H and R Ranch miniature herefords

H and R Ranch miniature herefords


Caring for your cattle

This is an ever growing list of things that have been requested of us about how to properly care for the cattle.  An ounce of prevention is worth a pound of cure, truer words were never spoken when it comes to livestock.

1.  Here is our vaccination protocol from our state extension program.  It is a must read for every cow owner.  This document explains everything you need to know about vaccines, what types there are and how they work.  I review it often as a favorite reference sheet.

2.  Here is a yearly calendar type planner based on the age of the cow, calf or heifer.  This document helps you plan things like what you'll need to do at weaning and prior to breeding, etc.

3.  Here is a fabulous website that can let you learn at your own pace as you explore all things cattle.  It has all kinds of research backed methods to bring your cattle knowledge right to the top of the class.  I would bookmark this for future browsing.

4.  Here is a great record sheet to help you keep track of anything done to your cattle.  It is part of good husbandry to keep detailed records.  Your vet will love you for being the person that isn't guessing about what happened and when you gave them a specific medicine.  These records could save your animals life so keep them up to date and accurate.  We keep ours in an online format that can be accessed even in the event of an emergency.

5.  What vaccines should I use?  Here is the list that the Oklahoma Quality Beef Network recommends and requires if you were to be enrolled with their program.  We utilize these same high levels of vaccine protection in our own herd.  What's an extra few dollars to keep the cow from getting sick and the vet bills it would cost?  Prevention is key.  It's why we vaccinate in the first place, so make it count!

6.  Know your laws when you buy, sell or move cattle both in your state and if you cross state lines.  The seller should know the current rules for their state and you should know them for your state.  If you buy from an inexperienced seller know that if you are moving a breeding age bull without the proper paperwork they can be impounded and possibly sent to slaughter.  Don't buy a bull without the Trich test, it's illegal in some states (most that I know of) unless the bull is going directly to slaughter.  Once the test sample has been taken the bull must be removed from all female cattle until the results come back, as the buyer you must insist or the results are void.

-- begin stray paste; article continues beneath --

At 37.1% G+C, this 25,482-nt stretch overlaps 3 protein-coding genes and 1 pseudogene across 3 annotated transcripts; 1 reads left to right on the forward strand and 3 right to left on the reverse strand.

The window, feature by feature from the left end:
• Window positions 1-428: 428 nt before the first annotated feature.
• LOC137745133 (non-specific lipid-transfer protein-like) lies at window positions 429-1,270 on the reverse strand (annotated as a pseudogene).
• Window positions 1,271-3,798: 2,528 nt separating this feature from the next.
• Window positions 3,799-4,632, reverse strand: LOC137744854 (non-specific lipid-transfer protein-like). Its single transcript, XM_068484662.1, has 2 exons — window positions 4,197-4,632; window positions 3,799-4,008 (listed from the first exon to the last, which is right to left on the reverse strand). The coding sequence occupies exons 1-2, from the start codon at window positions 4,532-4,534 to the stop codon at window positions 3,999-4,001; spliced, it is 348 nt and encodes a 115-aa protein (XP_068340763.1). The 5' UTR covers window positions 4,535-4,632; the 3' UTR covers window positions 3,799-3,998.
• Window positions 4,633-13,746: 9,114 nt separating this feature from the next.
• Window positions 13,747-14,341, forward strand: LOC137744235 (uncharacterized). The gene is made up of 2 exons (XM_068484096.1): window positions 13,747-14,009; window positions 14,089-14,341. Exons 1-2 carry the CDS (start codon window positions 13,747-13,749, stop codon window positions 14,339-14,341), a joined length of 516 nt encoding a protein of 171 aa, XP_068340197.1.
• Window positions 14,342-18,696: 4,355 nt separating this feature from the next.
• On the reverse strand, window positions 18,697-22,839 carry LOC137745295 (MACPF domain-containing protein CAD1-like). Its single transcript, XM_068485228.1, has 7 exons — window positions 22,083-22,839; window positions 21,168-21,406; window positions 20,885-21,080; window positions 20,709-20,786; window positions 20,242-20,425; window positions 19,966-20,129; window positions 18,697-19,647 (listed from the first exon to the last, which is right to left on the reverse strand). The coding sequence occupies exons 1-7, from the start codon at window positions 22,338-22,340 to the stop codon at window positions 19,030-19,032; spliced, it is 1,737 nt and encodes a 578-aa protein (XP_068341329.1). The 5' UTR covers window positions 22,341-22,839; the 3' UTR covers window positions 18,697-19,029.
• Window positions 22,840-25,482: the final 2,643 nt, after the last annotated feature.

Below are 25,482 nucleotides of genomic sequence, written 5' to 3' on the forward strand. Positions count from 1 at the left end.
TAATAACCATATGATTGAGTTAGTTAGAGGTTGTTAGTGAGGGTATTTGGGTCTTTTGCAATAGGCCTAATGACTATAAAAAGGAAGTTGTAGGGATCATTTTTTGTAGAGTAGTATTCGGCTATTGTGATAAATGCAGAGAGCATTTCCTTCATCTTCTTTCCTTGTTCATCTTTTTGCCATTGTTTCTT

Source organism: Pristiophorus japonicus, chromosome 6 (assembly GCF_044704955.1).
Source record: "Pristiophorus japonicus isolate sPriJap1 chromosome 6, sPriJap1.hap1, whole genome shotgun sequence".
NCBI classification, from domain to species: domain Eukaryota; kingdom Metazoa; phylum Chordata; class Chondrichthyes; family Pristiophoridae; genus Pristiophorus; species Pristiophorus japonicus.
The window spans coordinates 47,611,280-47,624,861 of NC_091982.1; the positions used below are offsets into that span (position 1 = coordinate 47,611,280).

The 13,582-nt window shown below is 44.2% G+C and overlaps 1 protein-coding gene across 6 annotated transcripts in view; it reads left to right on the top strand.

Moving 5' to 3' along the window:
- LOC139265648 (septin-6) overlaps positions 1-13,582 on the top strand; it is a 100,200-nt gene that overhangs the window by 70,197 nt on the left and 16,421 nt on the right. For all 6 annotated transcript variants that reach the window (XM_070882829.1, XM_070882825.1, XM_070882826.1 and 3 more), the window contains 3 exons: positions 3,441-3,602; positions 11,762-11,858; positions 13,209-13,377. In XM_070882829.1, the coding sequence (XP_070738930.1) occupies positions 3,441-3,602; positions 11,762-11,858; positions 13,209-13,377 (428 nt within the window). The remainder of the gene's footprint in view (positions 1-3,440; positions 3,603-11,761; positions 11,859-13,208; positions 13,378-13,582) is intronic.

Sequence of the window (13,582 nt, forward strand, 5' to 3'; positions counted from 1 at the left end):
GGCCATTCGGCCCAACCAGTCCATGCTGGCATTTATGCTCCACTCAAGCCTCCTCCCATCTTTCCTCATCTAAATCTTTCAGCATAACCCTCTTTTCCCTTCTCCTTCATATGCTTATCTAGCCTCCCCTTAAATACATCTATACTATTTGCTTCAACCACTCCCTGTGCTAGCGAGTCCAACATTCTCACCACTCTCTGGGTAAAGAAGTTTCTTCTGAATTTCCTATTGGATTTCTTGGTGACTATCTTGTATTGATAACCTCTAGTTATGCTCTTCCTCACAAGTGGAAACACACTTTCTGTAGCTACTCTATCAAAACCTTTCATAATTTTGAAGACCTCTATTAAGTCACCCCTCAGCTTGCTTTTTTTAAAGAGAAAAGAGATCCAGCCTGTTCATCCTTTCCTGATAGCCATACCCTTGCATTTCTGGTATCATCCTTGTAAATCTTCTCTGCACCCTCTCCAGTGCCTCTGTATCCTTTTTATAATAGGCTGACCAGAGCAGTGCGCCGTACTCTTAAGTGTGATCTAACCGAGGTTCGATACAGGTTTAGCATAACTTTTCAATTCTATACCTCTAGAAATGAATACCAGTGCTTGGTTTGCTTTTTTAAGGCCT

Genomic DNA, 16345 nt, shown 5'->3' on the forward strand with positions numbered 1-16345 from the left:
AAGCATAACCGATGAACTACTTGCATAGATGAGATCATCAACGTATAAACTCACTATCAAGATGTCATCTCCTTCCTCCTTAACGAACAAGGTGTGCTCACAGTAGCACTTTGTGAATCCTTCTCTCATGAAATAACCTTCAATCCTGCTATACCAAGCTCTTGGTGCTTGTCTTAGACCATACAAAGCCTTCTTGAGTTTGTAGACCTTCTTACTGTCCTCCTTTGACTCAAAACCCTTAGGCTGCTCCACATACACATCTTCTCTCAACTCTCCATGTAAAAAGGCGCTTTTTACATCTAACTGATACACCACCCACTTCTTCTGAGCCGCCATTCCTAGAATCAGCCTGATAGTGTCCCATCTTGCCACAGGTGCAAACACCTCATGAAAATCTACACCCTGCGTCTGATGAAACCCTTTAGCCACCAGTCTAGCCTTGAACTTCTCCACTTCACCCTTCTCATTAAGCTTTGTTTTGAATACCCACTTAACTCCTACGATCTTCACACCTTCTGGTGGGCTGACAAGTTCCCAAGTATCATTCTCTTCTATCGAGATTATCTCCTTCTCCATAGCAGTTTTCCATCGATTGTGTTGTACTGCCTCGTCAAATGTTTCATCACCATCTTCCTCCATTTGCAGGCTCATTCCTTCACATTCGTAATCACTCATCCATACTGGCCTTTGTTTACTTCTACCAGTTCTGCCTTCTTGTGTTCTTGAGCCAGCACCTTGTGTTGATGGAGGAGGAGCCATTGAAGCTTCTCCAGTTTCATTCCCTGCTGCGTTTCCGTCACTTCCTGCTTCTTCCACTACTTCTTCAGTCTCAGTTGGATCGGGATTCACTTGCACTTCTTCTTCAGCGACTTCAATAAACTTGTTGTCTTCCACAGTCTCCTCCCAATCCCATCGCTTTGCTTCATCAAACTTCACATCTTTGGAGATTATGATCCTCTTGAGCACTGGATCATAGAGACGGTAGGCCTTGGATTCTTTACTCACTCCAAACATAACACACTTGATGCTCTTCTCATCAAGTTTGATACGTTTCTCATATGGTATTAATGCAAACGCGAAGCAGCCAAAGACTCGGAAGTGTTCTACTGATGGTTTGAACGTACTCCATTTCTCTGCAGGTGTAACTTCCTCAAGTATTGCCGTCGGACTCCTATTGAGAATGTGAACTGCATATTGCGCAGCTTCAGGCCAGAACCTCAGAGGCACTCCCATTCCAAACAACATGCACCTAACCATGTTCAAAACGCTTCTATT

7.  Wormers, this really comes down to a few determining factors.  
  • What region of the country are you in?  Don't treat for liver flukes if you don't have liver flukes in your area.  
  • Timing, don't treat for parasites in the wrong season.  Treating (worming) in the wrong season is literally wasting your money.  I liken it to spraying for weeds with snow on the  ground.  
  • Method of treatment, do you know how much your animals weigh accurately?  Do you have the facilities to work the cattle for injectable wormers?  There are wormers that work in every situation, knowing before you buy is key.
  • Have you consulted your vet or done a fecal egg count?  Worming is a medical treatment so consulting your vet is always recommended.  Fecal egg counts allow you to know if you need to worm and sometimes can indicate a prefered wormer to kill the thing that has infested your herd.  If you have large worm loads I recommend worming everything on your property at the same time...cattle, horses, goats, llamas, chickens, etc.  You don't want one animal reinfesting the freshly wormed ones.
  • READ THE WORMER LABEL, some wormers can't be used on breeding bulls.  If you've invested in a bull then you want them to "work" but did you know you could sterilize them (even temporarily) by improperly dosing out wormers labeled safe for breeding age bulls.  Some wormers are strictly labeled, always read the label yourself.  Ruining a $4,000 bull with a $10 dose of wormer is a reality...if this scares you then good, read the label again.

Here is a great wormer chart to help you start looking at wormers and do some comparisons:       Wormer Comparison Chart